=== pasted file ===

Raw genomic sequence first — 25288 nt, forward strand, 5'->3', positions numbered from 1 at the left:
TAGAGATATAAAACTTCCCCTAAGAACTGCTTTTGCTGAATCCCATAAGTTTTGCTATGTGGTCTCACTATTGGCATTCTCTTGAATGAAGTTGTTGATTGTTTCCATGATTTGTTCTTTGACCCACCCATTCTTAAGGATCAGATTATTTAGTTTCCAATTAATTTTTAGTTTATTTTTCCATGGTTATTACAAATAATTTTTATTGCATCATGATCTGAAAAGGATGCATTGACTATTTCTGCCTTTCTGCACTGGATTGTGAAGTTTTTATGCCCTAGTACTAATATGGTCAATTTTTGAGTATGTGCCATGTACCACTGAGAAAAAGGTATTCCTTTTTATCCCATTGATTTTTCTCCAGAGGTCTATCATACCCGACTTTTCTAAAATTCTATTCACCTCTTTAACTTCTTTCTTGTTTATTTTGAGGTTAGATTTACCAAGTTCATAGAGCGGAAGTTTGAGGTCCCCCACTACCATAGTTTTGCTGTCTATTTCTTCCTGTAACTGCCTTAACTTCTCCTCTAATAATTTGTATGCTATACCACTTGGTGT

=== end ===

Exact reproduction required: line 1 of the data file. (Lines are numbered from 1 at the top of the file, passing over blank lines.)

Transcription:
Raw genomic sequence first — 25288 nt, forward strand, 5'->3', positions numbered from 1 at the left: